NEW YORK (The Street) -- With lower crude oil prices in recent months, it doesn't take much to worry investors about the already uncertain future of U.S. shale fracking.
So when Greenlight Capital President David Einhorn narrowed his attack on the fracking industry at this week's Sohn conference to lambast Pioneer Natural Resources (PXD - Get Report) for a "nearly infinite supply of negative return opportunities," the company's stock immediately slid 4%.
The dip in prices was felt across Pioneer's peer group. Concho Resources (CXO - Get Report), EOG Resources (EOG - Get Report) and Continental Resources (CLR - Get Report), all fell 2% within 30 minutes of Einhorn stepping onto the stage.
Jim Cramer's Action Alerts PLUS charitable trust holds stock in EOG Resources, and he recently wrote about hedge-fund manager David Einhorn's attack on fracking. Read Cramer's thoughts on Real Money here.
But is the industry, which extracts oil from shale formations in the U.S. with a process known as hydraulic fracturing, or fracking, as bad an investment as Einhorn said? The answer depends on your perspective.
Historically, the business of drilling for shale oil creates an "endless circular appetite for more drilling for lesser returns," says Dan Dicker, a former New York Mercantile Exchange trader and TheStreet columnist.
"Think of a classic Ponzi investment scheme -- constant fresh capital is needed to generate false gains and pay off early investors," Dicker wrote in a recent column for TheStreet. "Shale production is similar in that more and more drilling is constantly needed to continue to generate even equivalent returns, much less growing ones."
Many investors still have faith in fracking, though, holding onto the stock on the assumption that future cash flows will make up for temporary losses and capital expenditures.
The trading turbulence on Monday was more the result of investor anxiety than flaws in Pioneer's business fundamentals, said Daniel D. Guffey, an oil and gas equity analyst with Stifel Nicolaus.
"In standard Einhorn fashion, his pitch was filled with quotable one-liners claiming that 'Mother Frackers,' such as Pioneer, destroy value and produce negative returns on capital," Guffey wrote in a report Tuesday.
"He went so far to say that 'frackers are doomed,'" Guffey continued. Einhorn also claimed most sell-side analyst valuations are done using inaccurate short-hand math focusing solely on multiples of EBITDA," an industry measure of earnings that excludes items such as depreciation and taxes, he said.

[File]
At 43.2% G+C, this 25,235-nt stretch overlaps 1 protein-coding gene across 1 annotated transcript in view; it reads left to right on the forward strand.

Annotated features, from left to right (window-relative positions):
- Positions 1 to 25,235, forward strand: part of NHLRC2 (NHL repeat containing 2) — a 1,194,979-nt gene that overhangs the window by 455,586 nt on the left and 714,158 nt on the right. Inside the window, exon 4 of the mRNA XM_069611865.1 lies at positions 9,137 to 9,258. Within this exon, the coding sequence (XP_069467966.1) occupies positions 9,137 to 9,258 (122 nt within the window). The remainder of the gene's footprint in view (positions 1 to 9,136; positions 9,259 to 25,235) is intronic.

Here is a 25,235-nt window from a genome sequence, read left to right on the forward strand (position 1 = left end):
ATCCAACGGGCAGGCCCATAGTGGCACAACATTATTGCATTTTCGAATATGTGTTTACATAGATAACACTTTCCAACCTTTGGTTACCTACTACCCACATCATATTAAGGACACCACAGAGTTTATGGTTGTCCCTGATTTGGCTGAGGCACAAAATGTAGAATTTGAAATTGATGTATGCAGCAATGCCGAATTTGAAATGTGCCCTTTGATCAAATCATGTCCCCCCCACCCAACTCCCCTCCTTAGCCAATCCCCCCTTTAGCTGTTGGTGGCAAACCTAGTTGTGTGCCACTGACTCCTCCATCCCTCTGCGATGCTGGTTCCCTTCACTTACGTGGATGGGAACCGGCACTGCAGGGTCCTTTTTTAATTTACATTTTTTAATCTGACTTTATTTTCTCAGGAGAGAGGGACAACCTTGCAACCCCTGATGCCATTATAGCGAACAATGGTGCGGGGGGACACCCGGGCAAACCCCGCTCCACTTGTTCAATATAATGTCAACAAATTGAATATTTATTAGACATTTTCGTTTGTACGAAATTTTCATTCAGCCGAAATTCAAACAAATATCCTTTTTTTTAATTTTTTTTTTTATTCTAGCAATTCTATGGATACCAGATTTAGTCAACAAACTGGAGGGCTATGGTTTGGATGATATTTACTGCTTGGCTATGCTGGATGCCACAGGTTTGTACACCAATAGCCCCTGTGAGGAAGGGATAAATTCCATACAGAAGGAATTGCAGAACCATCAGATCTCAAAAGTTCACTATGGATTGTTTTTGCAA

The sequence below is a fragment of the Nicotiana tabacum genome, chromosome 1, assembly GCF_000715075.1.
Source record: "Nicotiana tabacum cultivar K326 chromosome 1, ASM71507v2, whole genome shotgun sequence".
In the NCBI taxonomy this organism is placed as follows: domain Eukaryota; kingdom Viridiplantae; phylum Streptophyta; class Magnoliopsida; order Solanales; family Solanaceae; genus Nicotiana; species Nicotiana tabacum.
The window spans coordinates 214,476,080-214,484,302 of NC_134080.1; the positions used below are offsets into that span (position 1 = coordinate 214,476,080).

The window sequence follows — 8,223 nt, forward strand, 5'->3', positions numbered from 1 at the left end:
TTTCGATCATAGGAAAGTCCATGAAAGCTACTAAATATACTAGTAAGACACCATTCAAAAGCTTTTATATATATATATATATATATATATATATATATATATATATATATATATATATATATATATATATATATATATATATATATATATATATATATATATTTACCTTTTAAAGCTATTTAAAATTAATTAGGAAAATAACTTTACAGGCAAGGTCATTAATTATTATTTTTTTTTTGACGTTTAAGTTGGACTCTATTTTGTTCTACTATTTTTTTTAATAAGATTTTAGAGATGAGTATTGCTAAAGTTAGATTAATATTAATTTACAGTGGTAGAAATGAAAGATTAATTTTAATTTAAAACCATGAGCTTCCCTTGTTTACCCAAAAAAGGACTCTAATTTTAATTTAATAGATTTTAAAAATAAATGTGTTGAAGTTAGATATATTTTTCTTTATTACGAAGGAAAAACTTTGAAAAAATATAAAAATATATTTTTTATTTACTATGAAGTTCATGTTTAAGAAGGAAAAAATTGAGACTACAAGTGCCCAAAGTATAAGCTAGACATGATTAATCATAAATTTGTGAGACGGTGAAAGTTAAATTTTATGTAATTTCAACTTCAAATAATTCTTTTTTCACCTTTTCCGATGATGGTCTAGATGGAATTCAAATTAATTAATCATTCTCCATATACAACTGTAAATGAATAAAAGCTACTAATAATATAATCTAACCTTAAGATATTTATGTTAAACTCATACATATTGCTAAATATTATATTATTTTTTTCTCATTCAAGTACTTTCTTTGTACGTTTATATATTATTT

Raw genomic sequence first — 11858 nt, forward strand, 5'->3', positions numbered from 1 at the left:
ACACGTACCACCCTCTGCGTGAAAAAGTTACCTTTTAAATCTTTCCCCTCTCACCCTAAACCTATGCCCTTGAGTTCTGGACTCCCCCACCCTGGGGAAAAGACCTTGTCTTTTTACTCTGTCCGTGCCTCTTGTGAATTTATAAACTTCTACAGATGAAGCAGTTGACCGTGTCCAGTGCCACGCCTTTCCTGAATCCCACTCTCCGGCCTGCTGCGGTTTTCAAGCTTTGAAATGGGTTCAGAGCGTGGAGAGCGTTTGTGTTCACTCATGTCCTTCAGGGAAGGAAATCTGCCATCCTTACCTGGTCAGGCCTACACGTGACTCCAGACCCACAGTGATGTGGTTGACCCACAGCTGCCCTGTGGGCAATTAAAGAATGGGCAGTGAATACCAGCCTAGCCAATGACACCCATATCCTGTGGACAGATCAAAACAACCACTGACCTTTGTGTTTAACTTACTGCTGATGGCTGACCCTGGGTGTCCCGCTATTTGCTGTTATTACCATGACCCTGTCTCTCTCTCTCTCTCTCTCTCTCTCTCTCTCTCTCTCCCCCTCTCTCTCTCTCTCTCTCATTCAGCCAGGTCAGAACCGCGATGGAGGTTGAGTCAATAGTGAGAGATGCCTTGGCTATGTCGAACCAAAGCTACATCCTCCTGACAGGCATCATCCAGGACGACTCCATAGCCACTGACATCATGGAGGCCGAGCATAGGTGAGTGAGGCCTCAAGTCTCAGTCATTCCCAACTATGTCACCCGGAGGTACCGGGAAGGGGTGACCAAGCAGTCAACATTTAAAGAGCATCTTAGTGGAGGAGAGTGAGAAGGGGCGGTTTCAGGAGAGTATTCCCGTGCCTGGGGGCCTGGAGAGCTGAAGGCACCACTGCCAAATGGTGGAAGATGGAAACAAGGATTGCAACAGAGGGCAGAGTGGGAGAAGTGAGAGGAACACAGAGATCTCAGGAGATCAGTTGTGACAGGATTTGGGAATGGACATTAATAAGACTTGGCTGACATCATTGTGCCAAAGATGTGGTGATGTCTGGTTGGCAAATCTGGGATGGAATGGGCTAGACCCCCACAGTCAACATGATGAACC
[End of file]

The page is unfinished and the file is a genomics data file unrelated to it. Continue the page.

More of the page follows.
"We disagree on all accounts," Guffey said.
The marginal costs of production have also dropped in the Permian basin in west Texas, through technological developments and new methods that allow frackers to grow inventory from development in tighter spaces, adding "significant value" to its business, according to the Stifel Nicolaus report.
Stifel maintains a buy rating for Pioneer with a $195 price target, emphasizing strong liquidity versus debt on Pioneer's balance sheet. At the end of last year, Pioneer had $2.5 billion in liquidity comprising $1 billion in cash and $1.5 billion in an unsecured credit facility.
Still, for many investors, Einhorn's gloomy analysis gave voice to the uncertainty surrounding the future of the once-burgeoning industry, especially as lower oil prices diminish opportunities for companies like Pioneer to turn a profit.
"We object to oil fracking because the investment can contaminate portfolio returns," Einhorn said. His chief indictment: Fracking companies have been burning cash for more than a decade and are obfuscating losses with nontraditional accounting metrics.
The low energy prices are almost irrelevant to Pioneer's failure to turn a profit, Einhorn said. The fracking industry has been using up cash regardless of the commodities environment -- in the flush years of $100-per-barrel oil and amid today's supply glut and $60 crude-oil prices.
Among the 16 biggest oil frackers, there has been a cash burn of more than $80 billion since 2006, according to a Greenlight Capital analysis. That reflects both low returns and massive capital expenditures to develop the shale oil basins, such as the Eagle Ford in south Texas, the Permian, and the Bakken in North Dakota.
"As oil prices rose, it seemed like the frackers should have been drowning in cash. But none of them generated excess cash flow, not even when oil was $100 a barrel. In fact, the opposite was true," according to Greenlight Capital.
"They responded to higher oil prices with even more aggressive capital spending, financed ever more cheaply by Wall Street," Greenlight said. "The result was that higher oil prices led to even greater cash burn. Last year, with $100 oil, the group burned $20 billion."
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After capital expenditures, production costs, taxes, and transportation fees, Einhorn estimates Pioneer is losing about $12 a barrel.
And one of his major criticisms is that large fracking companies are measuring their performance with metrics other than those defined in the Generally Accepted Accounting Principles (GAAP) that the SEC requires publicly traded companies to report. One such method involves including expected future earnings.
"One useful rule of thumb: when someone doesn't want you to look at traditional metrics, it's a good time to look at traditional metrics," Einhorn said.
Although Pioneer does emphasize certain non-GAAP models such as EBITDAX, an earnings measure that excludes a variety of expenses such as "depletion," the company does file official GAAP net income and cash flow figures with the SEC.